Great art is often considered priceless, but collectors and dealers know better: Art is priced not only on quality but also on how it is perceived as fitting into the art-historical continuum.
by Daniel Grant
|Will Barnet is one of the most important artists of our time, according to
Driscoll. Selling art created by him is therefore priced accordingly.
Great art is often considered priceless, but collectors and dealers know better: Art is priced not only on quality but also on how it is perceived as fitting into the art-historical continuum. And, sometimes, a dealer’s determined efforts to promote a client and selling art to collectors can help secure his or her place in history. Take dealer John Driscoll of New York City’s Babcock Galleries, who firmly believes that 95-year-old Massachusetts artist Will Barnet, whom he has represented since 2004, is one of the most important contemporary artists working today. “I define an artist’s importance by three criteria: How much he or she captures the soul of a moment, how much he or she influences subsequent generations of painters, and how much he or she expresses an individual style,” the dealer says. “Barnet succeeds in all three of these areas, and I believe that when the history of this artistic era is written, his work will be remembered.”
Driscoll has expended a considerable amount of effort over the last several years making sure this becomes a reality. “I’ve been trying to reposition how people think of Will,” Driscoll says. “It’s all about perception—the buyer’s perception of just how important an artist’s work is. We are helping people understand that Will is one of the great masters of the 20th century and that his work will have lasting significance.” In other words, he is remarketing Barnet in an effort to elevate the artist’s stature.
To accomplish this goal, Babcock Galleries has taken a number of steps to further expose the artist, the first of which has been creating more exhibitions of the artist’s work, including solo shows. In addition, in 2006, Barnet was Babcock’s featured artist at The Art Show, the annual New York City art fair sponsored by the Art Dealers Association of America. The gallery has also been attempting to arrange exhibitions of Barnet’s work at more prestigious museums.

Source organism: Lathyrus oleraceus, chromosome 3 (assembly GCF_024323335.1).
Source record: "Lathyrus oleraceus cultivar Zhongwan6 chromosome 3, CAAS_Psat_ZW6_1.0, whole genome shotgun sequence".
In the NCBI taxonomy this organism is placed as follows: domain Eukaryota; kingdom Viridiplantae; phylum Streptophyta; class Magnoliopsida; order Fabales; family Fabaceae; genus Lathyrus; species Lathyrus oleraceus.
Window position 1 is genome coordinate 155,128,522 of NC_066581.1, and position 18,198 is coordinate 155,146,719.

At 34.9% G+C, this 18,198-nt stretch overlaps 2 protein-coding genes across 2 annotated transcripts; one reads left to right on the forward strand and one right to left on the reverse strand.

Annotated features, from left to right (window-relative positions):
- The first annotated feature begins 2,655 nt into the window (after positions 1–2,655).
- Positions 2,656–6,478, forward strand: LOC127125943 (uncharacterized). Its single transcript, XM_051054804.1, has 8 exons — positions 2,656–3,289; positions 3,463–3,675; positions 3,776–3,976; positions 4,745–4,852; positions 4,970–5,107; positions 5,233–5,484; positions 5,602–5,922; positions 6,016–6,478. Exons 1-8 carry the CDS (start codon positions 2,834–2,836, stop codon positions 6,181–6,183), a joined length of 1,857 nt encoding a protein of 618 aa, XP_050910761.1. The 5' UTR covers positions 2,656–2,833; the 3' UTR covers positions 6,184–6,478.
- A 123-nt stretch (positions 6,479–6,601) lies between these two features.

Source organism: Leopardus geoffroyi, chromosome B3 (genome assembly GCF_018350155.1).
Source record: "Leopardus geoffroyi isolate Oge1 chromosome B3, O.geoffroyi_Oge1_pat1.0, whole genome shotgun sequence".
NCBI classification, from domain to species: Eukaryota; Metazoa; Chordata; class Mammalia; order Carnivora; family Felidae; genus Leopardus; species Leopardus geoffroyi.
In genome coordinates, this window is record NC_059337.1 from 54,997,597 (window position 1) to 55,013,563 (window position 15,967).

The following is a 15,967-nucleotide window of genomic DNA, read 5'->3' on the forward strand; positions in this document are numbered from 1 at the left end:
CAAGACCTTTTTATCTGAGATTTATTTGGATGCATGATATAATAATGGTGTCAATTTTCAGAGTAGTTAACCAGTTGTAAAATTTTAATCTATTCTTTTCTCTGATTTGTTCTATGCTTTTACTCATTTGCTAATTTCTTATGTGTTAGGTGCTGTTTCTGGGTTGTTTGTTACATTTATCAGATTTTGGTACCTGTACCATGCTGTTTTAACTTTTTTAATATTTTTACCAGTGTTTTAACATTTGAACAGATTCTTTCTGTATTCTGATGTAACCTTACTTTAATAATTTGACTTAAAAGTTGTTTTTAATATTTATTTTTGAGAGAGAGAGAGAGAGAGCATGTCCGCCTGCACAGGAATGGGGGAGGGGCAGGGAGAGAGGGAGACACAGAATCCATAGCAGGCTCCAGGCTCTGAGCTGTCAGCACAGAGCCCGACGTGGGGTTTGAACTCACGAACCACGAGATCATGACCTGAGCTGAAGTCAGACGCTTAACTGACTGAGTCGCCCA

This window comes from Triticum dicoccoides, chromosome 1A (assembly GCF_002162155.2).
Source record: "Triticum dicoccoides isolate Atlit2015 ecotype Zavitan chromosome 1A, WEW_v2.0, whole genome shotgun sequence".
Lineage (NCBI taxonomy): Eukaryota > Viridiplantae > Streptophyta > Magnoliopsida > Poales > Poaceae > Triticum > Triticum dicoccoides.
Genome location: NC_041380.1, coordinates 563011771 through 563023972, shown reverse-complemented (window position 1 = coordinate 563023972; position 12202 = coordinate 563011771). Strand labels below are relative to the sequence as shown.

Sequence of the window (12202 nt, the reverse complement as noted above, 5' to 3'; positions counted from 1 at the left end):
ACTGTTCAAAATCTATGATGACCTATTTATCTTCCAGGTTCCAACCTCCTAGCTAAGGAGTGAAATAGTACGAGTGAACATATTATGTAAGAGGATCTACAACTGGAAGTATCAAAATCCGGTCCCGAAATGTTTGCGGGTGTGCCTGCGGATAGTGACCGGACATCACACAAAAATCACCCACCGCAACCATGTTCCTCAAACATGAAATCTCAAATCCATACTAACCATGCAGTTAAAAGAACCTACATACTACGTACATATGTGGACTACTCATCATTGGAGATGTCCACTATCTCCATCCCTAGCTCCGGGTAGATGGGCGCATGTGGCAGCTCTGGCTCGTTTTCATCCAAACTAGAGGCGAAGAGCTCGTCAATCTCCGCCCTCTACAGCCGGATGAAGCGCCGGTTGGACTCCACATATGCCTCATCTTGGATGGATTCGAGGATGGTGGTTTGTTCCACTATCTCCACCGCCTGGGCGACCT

A second effort at raising awareness of the artist is producing more books on Barnet. Driscoll himself is compiling published essays on the artist and reviews of his artwork for a book that will be titled Will Barnet: Art and Anthology, while Richard Boyle, the former director of the Pennsylvania Academy of the Fine Arts, in Philadelphia, is currently writing a monograph on Barnet. Townsend Wolfe, a former director of the Arkansas Arts Center—which has a sizeable number of the artist’s works on paper—is presently writing a book about Barnet’s drawings.
The third element of this plan is simply to bring more of the artist’s works to market, which has meant foraging through the vast assortment of paintings and works on paper that Barnet has not yet exposed to the public. Although the artist continues to produce new work, the paintings that Babcock Galleries has been putting up for sale are primarily older. “Many of these pieces have never been shown,” Driscoll says. “We’re starting to make the public aware of some of the pieces that haven’t had much exposure, such as his gouache and watercolor work.”
A fourth endeavor has been to refocus sales to major private and institutional buyers. “We are working very hard to identify museums and collectors who we want to purchase Will’s work,” Driscoll says. “We are trying to get his work into the hands of people who are going to make sure that, if they own the art personally, the next steward is going to be a museum or a like-minded collector. It’s our goal to place this work in collections that will matter in the future.”
As a part of this effort, the gallery has significantly raised the prices for the artist’s paintings, drawings, and prints. When Babcock started representing Barnet in late 2004, the prices of his paintings “topped out at $100,000. We’re now selling drawings for prices his paintings used to go for,” says Lisa Koonce, an assistant director at Babcock Galleries. Adding to Barnet’s value is the fact that, unlike some artists, he does not believe that he has to develop an identifiable style by which he can continually be branded. According to Driscoll, the artist has been growing artistically from day one—his artistic output reflects an inquisitive, creative mind, one unconfined by predictability.
Time will tell whether Barnet’s career can withstand the great claims being made by his dealer. Driscoll’s predecessor at Babcock Galleries, Michael St. Clair, had embarked on a similar mission of promoting three artists—Childe Hassam (1859–1935), Marsden Hartley (1877–1943), and Alfred Maurer (1868–1932)—-with the intention of elevating their stature in the history of American art. The experiment proved successful, and the gallery still handles those three artists. “I was always looking for an artist I could bring into the gallery who had the stature of those artists,” Driscoll says. “In fact, I always thought about Will in that context.”